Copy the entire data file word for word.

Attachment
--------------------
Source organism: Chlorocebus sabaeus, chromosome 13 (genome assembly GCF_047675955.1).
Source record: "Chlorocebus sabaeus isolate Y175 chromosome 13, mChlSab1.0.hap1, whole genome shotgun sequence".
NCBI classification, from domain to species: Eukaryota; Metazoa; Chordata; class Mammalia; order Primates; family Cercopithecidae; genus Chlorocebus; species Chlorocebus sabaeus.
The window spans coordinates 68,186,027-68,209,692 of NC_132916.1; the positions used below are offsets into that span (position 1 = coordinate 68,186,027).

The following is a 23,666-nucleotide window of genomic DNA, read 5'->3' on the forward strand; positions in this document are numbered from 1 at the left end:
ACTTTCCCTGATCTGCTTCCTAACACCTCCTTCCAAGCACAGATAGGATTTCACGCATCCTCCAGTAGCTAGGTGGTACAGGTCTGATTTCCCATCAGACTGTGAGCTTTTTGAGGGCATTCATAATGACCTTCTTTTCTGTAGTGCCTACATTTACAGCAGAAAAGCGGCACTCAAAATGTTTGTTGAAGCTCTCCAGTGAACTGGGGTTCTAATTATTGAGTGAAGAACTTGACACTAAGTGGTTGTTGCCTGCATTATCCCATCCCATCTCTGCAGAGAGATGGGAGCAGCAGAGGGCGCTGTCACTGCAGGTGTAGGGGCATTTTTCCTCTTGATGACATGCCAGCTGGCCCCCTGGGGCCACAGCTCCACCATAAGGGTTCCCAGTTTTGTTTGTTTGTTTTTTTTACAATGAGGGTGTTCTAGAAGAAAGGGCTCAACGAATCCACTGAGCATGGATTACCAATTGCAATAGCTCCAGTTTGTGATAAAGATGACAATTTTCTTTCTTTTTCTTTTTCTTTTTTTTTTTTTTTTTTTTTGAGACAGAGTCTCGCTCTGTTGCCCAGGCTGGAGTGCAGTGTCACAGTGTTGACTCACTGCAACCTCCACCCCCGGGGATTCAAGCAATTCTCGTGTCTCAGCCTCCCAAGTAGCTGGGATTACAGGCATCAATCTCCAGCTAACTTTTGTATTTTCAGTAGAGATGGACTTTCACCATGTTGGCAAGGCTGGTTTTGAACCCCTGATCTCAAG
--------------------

Source organism: Chlorocebus sabaeus, chromosome 13 (genome assembly GCF_047675955.1).
Source record: "Chlorocebus sabaeus isolate Y175 chromosome 13, mChlSab1.0.hap1, whole genome shotgun sequence".
NCBI classification, from domain to species: Eukaryota; Metazoa; Chordata; class Mammalia; order Primates; family Cercopithecidae; genus Chlorocebus; species Chlorocebus sabaeus.
The window spans coordinates 68,186,027-68,209,692 of NC_132916.1; the positions used below are offsets into that span (position 1 = coordinate 68,186,027).

The following is a 23,666-nucleotide window of genomic DNA, read 5'->3' on the forward strand; positions in this document are numbered from 1 at the left end:
ACTTTCCCTGATCTGCTTCCTAACACCTCCTTCCAAGCACAGATAGGATTTCACGCATCCTCCAGTAGCTAGGTGGTACAGGTCTGATTTCCCATCAGACTGTGAGCTTTTTGAGGGCATTCATAATGACCTTCTTTTCTGTAGTGCCTACATTTACAGCAGAAAAGCGGCACTCAAAATGTTTGTTGAAGCTCTCCAGTGAACTGGGGTTCTAATTATTGAGTGAAGAACTTGACACTAAGTGGTTGTTGCCTGCATTATCCCATCCCATCTCTGCAGAGAGATGGGAGCAGCAGAGGGCGCTGTCACTGCAGGTGTAGGGGCATTTTTCCTCTTGATGACATGCCAGCTGGCCCCCTGGGGCCACAGCTCCACCATAAGGGTTCCCAGTTTTGTTTGTTTGTTTTTTTTACAATGAGGGTGTTCTAGAAGAAAGGGCTCAACGAATCCACTGAGCATGGATTACCAATTGCAATAGCTCCAGTTTGTGATAAAGATGACAATTTTCTTTCTTTTTCTTTTTCTTTTTTTTTTTTTTTTTTTTTGAGACAGAGTCTCGCTCTGTTGCCCAGGCTGGAGTGCAGTGTCACAGTGTTGACTCACTGCAACCTCCACCCCCGGGGATTCAAGCAATTCTCGTGTCTCAGCCTCCCAAGTAGCTGGGATTACAGGCATCAATCTCCAGCTAACTTTTGTATTTTCAGTAGAGATGGACTTTCACCATGTTGGCAAGGCTGGTTTTGAACCCCTGATCTCAAG